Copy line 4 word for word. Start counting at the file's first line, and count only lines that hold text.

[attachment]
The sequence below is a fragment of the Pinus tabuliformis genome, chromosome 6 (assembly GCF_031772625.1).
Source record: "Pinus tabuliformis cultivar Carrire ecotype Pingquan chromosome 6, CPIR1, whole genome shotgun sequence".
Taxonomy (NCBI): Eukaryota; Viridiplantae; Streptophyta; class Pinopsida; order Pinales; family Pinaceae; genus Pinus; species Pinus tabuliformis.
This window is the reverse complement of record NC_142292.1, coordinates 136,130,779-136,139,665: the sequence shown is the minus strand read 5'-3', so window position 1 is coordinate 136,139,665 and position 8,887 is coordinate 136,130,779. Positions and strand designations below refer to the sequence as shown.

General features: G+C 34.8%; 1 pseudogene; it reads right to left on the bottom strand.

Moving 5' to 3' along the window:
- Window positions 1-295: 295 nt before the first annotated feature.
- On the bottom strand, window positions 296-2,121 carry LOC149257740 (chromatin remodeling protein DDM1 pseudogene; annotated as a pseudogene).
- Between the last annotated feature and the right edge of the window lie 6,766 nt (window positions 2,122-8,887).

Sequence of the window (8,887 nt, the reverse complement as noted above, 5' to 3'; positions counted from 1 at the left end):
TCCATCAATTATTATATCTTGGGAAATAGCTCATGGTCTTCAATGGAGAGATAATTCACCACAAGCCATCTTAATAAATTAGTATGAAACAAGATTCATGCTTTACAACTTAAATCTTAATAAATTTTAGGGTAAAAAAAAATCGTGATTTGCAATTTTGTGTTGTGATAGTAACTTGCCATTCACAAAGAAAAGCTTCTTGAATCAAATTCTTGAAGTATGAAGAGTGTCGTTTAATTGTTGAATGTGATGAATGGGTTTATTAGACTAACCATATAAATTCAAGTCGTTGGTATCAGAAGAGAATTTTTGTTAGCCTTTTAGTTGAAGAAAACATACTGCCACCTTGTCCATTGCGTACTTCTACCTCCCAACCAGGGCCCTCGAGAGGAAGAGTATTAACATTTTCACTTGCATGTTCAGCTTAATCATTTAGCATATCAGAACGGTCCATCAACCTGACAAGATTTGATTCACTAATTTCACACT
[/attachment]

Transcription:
This window is the reverse complement of record NC_142292.1, coordinates 136,130,779-136,139,665: the sequence shown is the minus strand read 5'-3', so window position 1 is coordinate 136,139,665 and position 8,887 is coordinate 136,130,779. Positions and strand designations below refer to the sequence as shown.